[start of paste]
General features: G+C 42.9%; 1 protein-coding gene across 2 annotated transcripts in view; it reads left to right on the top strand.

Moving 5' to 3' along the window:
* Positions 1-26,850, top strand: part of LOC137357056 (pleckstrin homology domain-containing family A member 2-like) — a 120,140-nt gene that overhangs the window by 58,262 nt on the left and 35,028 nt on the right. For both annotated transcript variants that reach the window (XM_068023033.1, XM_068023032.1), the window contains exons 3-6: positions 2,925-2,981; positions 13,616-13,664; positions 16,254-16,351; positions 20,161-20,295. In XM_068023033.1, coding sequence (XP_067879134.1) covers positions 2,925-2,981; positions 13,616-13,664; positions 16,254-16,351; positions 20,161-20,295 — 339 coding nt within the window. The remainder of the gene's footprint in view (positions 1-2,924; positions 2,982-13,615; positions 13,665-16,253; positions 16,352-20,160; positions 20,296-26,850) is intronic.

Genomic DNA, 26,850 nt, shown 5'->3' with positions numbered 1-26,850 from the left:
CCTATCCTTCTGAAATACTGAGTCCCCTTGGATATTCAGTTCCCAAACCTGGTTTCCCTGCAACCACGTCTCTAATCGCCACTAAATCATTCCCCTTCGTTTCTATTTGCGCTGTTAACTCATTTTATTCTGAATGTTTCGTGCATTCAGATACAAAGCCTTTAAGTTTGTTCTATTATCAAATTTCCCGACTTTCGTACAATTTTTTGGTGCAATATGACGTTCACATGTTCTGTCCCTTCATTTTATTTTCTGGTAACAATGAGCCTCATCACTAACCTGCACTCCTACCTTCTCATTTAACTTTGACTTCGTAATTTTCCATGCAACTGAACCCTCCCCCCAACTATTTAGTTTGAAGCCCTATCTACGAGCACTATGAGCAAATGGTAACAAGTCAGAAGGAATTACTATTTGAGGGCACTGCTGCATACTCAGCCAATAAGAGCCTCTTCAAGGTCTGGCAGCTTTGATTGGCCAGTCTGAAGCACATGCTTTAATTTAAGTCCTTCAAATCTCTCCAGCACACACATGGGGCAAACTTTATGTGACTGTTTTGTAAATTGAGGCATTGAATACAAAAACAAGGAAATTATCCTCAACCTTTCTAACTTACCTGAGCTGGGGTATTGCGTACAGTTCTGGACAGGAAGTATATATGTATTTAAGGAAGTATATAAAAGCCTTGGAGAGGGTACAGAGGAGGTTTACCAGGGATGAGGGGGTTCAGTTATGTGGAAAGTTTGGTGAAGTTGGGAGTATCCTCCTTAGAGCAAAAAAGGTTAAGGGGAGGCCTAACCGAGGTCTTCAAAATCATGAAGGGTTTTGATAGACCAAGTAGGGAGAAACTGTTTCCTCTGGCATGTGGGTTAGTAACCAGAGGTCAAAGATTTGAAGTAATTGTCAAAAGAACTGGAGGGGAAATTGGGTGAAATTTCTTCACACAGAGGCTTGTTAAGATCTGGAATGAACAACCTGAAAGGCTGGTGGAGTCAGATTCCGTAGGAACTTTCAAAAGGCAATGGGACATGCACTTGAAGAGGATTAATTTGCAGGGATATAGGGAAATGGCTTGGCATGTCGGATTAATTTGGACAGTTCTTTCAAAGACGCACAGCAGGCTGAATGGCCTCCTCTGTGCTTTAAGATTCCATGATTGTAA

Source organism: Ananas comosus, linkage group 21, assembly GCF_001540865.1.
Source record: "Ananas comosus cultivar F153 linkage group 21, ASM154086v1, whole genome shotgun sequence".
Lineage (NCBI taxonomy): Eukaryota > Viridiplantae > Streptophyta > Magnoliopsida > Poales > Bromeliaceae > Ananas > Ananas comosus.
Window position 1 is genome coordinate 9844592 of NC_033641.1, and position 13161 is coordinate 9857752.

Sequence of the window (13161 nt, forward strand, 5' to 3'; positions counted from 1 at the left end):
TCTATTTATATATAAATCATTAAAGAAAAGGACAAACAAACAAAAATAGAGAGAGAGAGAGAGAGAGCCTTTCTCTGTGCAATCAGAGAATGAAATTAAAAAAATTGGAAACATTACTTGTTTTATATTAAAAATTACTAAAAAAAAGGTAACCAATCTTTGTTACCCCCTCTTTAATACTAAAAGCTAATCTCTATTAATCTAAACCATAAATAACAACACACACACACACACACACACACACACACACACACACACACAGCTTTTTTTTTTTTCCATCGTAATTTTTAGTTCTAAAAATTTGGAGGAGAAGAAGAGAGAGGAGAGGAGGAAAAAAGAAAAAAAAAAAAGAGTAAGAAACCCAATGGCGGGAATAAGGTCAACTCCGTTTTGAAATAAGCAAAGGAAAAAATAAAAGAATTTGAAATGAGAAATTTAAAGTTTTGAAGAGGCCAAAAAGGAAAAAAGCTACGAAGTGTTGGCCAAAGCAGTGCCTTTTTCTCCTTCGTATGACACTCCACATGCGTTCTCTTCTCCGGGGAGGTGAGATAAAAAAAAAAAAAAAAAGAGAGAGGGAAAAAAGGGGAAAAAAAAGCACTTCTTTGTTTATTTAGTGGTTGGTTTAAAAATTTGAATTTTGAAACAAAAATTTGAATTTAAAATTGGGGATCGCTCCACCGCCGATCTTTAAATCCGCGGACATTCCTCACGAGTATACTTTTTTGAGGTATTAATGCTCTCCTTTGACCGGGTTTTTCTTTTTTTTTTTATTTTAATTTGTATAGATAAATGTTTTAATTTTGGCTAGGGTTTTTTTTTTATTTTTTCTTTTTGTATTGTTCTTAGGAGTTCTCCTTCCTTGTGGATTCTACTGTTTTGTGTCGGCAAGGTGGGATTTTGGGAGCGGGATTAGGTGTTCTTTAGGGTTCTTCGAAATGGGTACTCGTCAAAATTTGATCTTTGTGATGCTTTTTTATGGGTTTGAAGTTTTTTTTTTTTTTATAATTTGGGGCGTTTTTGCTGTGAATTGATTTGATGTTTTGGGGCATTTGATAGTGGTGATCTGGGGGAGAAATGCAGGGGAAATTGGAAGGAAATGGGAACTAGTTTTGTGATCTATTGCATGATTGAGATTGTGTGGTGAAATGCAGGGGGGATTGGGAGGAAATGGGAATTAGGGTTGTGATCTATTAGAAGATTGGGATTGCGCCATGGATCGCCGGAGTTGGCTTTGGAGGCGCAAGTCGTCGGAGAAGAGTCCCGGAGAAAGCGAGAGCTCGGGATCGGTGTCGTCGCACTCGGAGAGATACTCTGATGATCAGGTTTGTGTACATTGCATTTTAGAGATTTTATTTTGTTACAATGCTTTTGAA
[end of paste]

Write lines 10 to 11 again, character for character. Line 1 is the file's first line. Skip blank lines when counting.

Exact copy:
Sequence of the window (13161 nt, forward strand, 5' to 3'; positions counted from 1 at the left end):
TCTATTTATATATAAATCATTAAAGAAAAGGACAAACAAACAAAAATAGAGAGAGAGAGAGAGAGAGCCTTTCTCTGTGCAATCAGAGAATGAAATTAAAAAAATTGGAAACATTACTTGTTTTATATTAAAAATTACTAAAAAAAAGGTAACCAATCTTTGTTACCCCCTCTTTAATACTAAAAGCTAATCTCTATTAATCTAAACCATAAATAACAACACACACACACACACACACACACACACACACACACACACACAGCTTTTTTTTTTTTCCATCGTAATTTTTAGTTCTAAAAATTTGGAGGAGAAGAAGAGAGAGGAGAGGAGGAAAAAAGAAAAAAAAAAAAGAGTAAGAAACCCAATGGCGGGAATAAGGTCAACTCCGTTTTGAAATAAGCAAAGGAAAAAATAAAAGAATTTGAAATGAGAAATTTAAAGTTTTGAAGAGGCCAAAAAGGAAAAAAGCTACGAAGTGTTGGCCAAAGCAGTGCCTTTTTCTCCTTCGTATGACACTCCACATGCGTTCTCTTCTCCGGGGAGGTGAGATAAAAAAAAAAAAAAAAAGAGAGAGGGAAAAAAGGGGAAAAAAAAGCACTTCTTTGTTTATTTAGTGGTTGGTTTAAAAATTTGAATTTTGAAACAAAAATTTGAATTTAAAATTGGGGATCGCTCCACCGCCGATCTTTAAATCCGCGGACATTCCTCACGAGTATACTTTTTTGAGGTATTAATGCTCTCCTTTGACCGGGTTTTTCTTTTTTTTTTTATTTTAATTTGTATAGATAAATGTTTTAATTTTGGCTAGGGTTTTTTTTTTATTTTTTCTTTTTGTATTGTTCTTAGGAGTTCTCCTTCCTTGTGGATTCTACTGTTTTGTGTCGGCAAGGTGGGATTTTGGGAGCGGGATTAGGTGTTCTTTAGGGTTCTTCGAAATGGGTACTCGTCAAAATTTGATCTTTGTGATGCTTTTTTATGGGTTTGAAGTTTTTTTTTTTTTTATAATTTGGGGCGTTTTTGCTGTGAATTGATTTGATGTTTTGGGGCATTTGATAGTGGTGATCTGGGGGAGAAATGCAGGGGAAATTGGAAGGAAATGGGAACTAGTTTTGTGATCTATTGCATGATTGAGATTGTGTGGTGAAATGCAGGGGGGATTGGGAGGAAATGGGAATTAGGGTTGTGATCTATTAGAAGATTGGGATTGCGCCATGGATCGCCGGAGTTGGCTTTGGAGGCGCAAGTCGTCGGAGAAGAGTCCCGGAGAAAGCGAGAGCTCGGGATCGGTGTCGTCGCACTCGGAGAGATACTCTGATGATCAGGTTTGTGTACATTGCATTTTAGAGATTTTATTTTGTTACAATGCTTTTGAA